He affirms the moral importance of unions as an organized voice for the working class. Benedict XVI challenges workers and unions, however, to change the way they “do business” and model ethical agency. The message proclaims that the world desires a new way of thinking and working which goes beyond minor regulatory reform. Solidarity, justice, and the common good must replace the worn out binary logics of markets and States.
Further, labor unions must be more than economic self-interested units caught in the logic of exchange. Benedict dares unions to be in solidarity with workers in developing countries. This role includes advocating for appropriate foreign aid and re-thinking positions on immigration and migrant workers. Benedict exhorts trade unions to re-evaluate their political activities as a quasi-interest group and focus more on “defending . . . exploited and unrepresented workers, whose woeful condition is often ignored by the distracted eye of society.”
This encyclical renews the Church’s commitment to labor unions and worker associations. These working-class organizations, however, do not get off the hook from their responsibility for the current crisis in thinking and action. Worker associations must be engaged in the work of “caritas,” which inherently includes a passion for justice that advances the common good. Put differently, labor organizations must be more involved in social justice unionism rather than just economic self-interest.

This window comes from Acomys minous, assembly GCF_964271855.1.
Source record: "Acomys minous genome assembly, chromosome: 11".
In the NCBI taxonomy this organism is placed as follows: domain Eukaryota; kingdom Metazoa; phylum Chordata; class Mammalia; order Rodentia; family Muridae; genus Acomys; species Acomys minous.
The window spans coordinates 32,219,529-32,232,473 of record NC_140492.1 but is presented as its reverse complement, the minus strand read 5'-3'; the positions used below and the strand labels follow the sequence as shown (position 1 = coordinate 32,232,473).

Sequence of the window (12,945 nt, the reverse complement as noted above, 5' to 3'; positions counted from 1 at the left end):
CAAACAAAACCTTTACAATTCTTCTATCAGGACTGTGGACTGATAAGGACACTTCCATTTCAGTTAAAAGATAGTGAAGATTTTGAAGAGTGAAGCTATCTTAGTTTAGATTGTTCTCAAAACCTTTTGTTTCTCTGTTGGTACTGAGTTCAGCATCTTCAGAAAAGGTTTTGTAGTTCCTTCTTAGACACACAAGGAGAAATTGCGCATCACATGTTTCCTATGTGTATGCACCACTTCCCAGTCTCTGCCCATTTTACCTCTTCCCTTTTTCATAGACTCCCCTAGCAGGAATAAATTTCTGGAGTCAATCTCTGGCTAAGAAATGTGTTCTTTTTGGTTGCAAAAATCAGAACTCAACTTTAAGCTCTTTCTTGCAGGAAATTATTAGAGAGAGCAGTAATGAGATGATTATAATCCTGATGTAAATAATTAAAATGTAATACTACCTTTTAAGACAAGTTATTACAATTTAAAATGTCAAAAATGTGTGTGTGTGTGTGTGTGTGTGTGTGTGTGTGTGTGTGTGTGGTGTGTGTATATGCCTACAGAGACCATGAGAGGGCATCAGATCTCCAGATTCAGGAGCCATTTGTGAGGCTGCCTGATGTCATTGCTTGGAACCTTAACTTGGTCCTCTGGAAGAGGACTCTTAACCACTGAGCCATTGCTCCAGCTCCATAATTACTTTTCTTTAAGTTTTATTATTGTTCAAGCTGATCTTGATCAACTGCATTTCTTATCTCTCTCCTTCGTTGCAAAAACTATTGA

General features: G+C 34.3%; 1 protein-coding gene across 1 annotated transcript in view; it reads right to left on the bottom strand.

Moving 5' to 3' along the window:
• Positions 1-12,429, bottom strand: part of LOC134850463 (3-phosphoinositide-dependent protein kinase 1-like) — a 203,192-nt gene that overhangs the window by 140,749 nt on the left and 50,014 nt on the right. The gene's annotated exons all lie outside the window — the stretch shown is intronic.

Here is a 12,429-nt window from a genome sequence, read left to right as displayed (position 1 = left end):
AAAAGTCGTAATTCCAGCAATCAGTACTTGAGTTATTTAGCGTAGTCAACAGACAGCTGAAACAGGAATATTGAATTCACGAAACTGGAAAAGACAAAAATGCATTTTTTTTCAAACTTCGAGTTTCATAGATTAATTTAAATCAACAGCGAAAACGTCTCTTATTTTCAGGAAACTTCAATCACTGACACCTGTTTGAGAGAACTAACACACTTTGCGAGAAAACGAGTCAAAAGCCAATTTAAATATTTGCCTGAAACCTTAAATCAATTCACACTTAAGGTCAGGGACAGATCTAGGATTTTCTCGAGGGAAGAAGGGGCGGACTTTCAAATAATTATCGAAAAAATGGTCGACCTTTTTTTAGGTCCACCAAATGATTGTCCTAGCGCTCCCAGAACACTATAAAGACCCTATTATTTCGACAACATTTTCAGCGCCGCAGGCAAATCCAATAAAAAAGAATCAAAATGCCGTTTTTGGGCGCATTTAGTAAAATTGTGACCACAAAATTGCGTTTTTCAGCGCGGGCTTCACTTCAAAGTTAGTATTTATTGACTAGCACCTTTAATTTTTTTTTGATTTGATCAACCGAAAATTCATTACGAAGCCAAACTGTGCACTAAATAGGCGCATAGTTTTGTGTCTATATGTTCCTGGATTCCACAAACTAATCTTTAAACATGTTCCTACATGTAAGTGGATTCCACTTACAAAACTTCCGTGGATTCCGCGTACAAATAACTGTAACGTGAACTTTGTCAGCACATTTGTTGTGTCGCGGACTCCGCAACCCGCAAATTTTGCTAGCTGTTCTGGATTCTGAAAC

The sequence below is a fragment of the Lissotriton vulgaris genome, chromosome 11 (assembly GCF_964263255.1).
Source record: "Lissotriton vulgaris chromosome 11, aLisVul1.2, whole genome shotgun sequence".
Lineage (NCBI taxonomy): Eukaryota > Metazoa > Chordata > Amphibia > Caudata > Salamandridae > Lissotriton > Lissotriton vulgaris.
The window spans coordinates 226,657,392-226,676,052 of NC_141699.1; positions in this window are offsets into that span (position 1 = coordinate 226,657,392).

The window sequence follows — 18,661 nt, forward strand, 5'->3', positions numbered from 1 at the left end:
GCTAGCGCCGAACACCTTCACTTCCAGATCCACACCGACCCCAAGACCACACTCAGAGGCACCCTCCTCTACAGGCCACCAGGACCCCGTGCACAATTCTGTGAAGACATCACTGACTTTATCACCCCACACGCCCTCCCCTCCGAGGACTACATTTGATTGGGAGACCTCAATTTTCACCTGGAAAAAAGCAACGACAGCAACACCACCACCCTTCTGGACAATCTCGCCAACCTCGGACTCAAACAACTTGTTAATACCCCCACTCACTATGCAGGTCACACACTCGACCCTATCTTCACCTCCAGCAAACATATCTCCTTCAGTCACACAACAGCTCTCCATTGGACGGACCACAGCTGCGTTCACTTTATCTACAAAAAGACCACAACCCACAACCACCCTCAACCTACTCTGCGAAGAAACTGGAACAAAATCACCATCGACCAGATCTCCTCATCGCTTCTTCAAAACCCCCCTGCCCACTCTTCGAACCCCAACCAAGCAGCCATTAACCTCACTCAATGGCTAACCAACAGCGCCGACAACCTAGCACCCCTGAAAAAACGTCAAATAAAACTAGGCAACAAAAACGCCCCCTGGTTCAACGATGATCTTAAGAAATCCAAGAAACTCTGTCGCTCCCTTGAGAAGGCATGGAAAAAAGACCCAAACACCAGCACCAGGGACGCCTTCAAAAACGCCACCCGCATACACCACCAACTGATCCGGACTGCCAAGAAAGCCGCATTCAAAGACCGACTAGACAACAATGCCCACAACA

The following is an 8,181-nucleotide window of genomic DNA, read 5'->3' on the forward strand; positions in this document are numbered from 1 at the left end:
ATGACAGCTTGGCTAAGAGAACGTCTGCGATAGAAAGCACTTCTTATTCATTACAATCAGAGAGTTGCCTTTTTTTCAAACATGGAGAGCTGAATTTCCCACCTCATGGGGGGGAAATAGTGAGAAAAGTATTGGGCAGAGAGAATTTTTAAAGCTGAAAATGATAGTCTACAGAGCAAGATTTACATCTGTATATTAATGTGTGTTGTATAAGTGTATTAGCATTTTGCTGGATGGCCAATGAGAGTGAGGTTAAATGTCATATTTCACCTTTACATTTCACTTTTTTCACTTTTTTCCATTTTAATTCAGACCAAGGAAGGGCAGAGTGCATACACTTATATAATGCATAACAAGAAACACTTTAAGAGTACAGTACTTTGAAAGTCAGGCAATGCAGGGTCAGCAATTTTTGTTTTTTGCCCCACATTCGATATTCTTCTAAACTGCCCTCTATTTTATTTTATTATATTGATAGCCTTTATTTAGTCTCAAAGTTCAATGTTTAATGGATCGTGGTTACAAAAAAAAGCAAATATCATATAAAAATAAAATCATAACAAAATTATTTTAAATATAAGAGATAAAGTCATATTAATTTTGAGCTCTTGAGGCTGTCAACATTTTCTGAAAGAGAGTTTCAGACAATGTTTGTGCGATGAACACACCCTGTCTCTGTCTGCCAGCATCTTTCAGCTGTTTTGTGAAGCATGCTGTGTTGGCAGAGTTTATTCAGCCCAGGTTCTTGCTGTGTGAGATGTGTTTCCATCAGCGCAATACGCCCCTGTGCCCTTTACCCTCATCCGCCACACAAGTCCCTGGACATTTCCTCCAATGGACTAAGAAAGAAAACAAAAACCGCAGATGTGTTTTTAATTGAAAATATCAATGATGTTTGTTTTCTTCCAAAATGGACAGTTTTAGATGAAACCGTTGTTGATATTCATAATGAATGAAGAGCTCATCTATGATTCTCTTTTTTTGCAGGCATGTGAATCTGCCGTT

Labor associations provide key assets for working people to be heard, respected, and engaged in this new world order of post-financial/industrial capitalism at a critical moment in its trajectory. The current global crisis cries out for a radical new vision. Working people, the very agents of creating wealth and community, like managers and financiers, are called to choose a lifestyle that is wholly ethical and life-giving. This moral way of living is not just about individual choices. Organizational structures and systems must be integrated moral agents. For unions, I wonder if it is time to let the business-unionism model wither away and allow working-class people to re-invent their associations based on “caritas”?
What is the essence of this “caritas?” “Solidarity is clearly a specific and profound form of economic democracy,” the pope writes. “Solidarity is first and foremost a sense of responsibility on the part of everyone with regard to everyone.” Solidarity is both the end and the means. We are gifts to each other. Working-class persons and labor unions must be leaders in weaving “networks of charity.” Labor movements have to be models of a “caritas” called justice. The world can’t wait much longer.
Brian R. Corbin
Brian R. Corbin is Executive Director of Catholic Charities Services & Health Affairs, Diocese of Youngstown, and a community affiliate of the YSU Center for Working-Class Studies His blog can be followed at brianrcorbin.com.